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Excavating Proof: How Insurance Archaeology Plays an Important Role in Mass Tort Claims Success

Excavating Proof: How Insurance Archaeology Plays an Important Role in Mass Tort Claims Success

Shovel digging in dirt to represent excavating

Any organization faced with a mass tort claim should consider insurance archaeology as part of its defense strategy. It is a vital tactic in unlocking an asset in order to obtain insurance recovery and reimbursement. Without insurance archaeology, defendants may struggle to manage a mass tort claim cost-effectively leaving them exposed to significant financial impact. This is especially true for a legacy claim that surrounds an issue or event that took place decades ago or over multiple years. For instance, events such as asbestos exposure, environmental contamination, talc-related cancer, sexual misconduct, and sports concussions commonly occurred over decades and can date back to the 1960s or 1970s.

Insurance archaeology helps offset indemnity and defense fees

Fees can mount really quickly in mass tort claims, and often, organizations with a distant or no direct relation to an event, find themselves facing a claim. Nowhere has that been more evident than in mass tort cases of asbestos that have typified the ‘sue first and get facts later’ approach. Plaintiffs routinely over-name defendants, naming 65 on average in asbestos lawsuits. Defendant organizations that are unable to locate evidence of applicable insurance coverage – from existing or expired coverages – must absorb defense fees and other fees that can climb into the millions of dollars.

Certain courts are now requiring evidence to support each mass tort claim against each defendant – an encouraging step toward tort reform. Yet, many defendants still find themselves mired in cases that have applied the over-naming approach. Small and mid-sized defendant organizations find the situation particularly frustrating, especially when they are named alongside industry behemoths with deep pockets that are legally and fiscally prepared  to address these claims.  

Insurance archaeology removes the insurance coverage mystery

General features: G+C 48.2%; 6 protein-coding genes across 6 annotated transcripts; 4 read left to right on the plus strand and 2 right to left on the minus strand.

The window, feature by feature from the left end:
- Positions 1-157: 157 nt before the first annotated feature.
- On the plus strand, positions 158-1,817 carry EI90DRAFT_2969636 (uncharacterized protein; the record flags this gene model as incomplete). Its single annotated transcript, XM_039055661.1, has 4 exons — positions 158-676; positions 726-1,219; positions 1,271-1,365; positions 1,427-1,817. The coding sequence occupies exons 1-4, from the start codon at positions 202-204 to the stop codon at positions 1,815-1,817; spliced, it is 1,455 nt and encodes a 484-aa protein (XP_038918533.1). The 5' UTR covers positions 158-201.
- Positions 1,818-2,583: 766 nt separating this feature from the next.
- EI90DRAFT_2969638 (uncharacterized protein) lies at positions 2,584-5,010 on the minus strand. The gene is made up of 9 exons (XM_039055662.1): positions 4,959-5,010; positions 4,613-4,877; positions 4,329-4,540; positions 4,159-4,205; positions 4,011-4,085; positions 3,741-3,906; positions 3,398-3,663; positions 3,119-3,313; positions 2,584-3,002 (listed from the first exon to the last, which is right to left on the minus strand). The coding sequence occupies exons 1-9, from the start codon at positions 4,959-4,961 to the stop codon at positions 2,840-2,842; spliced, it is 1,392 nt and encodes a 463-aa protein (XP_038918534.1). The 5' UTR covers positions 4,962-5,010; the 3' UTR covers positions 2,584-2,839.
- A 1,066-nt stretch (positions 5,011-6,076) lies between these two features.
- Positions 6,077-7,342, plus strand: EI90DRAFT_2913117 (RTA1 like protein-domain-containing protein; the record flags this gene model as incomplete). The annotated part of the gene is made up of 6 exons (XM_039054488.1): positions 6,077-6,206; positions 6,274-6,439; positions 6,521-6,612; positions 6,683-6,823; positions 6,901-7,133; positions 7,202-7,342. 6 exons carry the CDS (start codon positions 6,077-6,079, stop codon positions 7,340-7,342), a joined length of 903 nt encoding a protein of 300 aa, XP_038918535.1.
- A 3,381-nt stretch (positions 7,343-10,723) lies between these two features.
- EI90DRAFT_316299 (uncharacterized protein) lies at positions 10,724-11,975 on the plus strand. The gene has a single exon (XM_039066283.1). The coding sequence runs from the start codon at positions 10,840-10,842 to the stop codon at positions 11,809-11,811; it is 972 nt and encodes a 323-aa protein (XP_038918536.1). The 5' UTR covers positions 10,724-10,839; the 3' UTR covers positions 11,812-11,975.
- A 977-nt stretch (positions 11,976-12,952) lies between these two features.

A highly experienced insurance archaeologist follows a proven and effective approach to locate and access historic insurance policies. Without it, many defendants fail to account for assets which they already purchased and paid for years ago. This happens for many reasons, such as changes in company ownership, mergers or acquisitions, or the exit of key people from the company with institutional knowledge. An insurance archaeology team with the expertise, resources and insurance industry relationships can conduct a comprehensive, disciplined search via multiple channels domestically and abroad to locate potential coverage for a client. 

Engaging insurance archaeology firms also reduces the client’s cost of risk in that the rates to locate coverage are often a fraction of lawyers’ hourly rates to research historic insurance. Skilled archaeologists are accustomed to working in a world of secondary evidence – receipts, cancelled checks, board meeting minutes, etc. – to demonstrate evidence of actual insurance policies. The aforementioned disciplined and effective approach produces quicker and better results.  

Insurance archaeology provides value beyond locating coverage

Arcina has differentiated itself over the years by assisting clients beyond locating their historic insurance coverage. The act of locating insurance alone is often just the tip of the coverage iceberg, as clients need to understand how the coverage can be applied to their specific mass tort claim case. 

To bring clarity, Arcina provides clients with an overview of their historical insurance assets via a multi-layered chart of the coverage history. It clarifies the terms of each coverage policy, the limits, the solvency status and past impairments. Such a cumulative snapshot of historical insurance coverage helps to quantify the assets and model the best course of action to recover any monies due to the insured. This gives defendants the confidence to pursue a claims strategy and peace of mind to optimally manage their risk related to future legacy mass tort claims.

Beyond insurance archaeology, Arcina has developed a well-defined process to “perfect the claim” which makes it easy for clients to maintain confidence throughout the claim’s lifecycle. Close collaboration with the insurance carrier and legal counsel enables a non-adversarial approach further reducing the cost of risk and increasing the probability of a positive outcome.